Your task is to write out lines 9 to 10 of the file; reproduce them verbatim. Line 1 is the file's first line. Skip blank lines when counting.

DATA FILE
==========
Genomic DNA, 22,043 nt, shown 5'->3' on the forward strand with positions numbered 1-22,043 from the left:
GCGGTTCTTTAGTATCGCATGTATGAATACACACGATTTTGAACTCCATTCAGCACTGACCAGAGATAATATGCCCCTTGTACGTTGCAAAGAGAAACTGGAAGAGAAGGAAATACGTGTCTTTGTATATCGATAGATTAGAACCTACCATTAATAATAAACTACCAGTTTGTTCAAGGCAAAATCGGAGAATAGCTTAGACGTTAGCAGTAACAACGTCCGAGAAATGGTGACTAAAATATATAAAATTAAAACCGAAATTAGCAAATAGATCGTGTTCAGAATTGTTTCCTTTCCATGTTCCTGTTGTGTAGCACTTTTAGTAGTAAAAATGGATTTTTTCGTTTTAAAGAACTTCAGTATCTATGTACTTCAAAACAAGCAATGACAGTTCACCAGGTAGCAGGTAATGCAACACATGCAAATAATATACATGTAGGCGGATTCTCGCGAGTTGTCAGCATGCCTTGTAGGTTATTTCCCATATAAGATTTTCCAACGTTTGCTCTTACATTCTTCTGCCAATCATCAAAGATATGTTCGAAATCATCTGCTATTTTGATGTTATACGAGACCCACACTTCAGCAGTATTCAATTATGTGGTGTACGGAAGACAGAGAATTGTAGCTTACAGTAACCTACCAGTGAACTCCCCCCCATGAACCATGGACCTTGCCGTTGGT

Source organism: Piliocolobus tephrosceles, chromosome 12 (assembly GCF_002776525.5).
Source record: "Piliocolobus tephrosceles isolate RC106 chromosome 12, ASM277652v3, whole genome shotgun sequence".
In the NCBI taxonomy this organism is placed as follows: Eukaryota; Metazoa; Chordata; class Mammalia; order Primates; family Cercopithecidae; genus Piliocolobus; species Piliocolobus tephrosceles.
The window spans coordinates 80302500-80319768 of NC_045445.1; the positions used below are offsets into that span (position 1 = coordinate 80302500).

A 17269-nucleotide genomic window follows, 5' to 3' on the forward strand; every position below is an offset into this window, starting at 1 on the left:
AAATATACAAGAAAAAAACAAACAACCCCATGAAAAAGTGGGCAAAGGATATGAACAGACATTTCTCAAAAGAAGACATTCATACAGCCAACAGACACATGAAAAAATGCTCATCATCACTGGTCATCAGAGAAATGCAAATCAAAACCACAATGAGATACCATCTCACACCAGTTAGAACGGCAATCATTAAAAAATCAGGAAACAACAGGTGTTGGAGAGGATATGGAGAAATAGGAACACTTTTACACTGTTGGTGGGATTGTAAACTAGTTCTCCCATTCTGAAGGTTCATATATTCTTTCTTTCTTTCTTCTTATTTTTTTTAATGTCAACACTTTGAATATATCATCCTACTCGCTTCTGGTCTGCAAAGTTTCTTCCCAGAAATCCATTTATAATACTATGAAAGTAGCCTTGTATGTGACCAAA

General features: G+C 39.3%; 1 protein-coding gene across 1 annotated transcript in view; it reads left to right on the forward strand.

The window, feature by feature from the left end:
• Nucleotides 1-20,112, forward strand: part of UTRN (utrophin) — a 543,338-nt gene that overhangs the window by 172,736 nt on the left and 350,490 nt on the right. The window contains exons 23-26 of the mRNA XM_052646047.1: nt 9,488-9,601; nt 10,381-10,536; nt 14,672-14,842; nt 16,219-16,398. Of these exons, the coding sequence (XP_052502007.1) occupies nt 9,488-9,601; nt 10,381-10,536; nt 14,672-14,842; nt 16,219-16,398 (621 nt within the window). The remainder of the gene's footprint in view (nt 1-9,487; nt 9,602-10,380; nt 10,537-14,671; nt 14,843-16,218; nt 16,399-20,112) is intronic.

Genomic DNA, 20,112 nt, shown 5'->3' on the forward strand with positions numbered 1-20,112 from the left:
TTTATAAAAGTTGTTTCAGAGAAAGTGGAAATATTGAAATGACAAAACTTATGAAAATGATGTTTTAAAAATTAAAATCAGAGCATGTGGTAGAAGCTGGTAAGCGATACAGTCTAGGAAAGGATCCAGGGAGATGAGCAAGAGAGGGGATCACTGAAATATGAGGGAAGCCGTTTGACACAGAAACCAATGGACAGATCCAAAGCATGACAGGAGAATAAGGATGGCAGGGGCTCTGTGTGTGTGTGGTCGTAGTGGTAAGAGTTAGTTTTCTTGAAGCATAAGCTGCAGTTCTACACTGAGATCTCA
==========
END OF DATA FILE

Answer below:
General features: G+C 39.3%; 1 protein-coding gene across 1 annotated transcript in view; it reads left to right on the forward strand.

The window, feature by feature from the left end: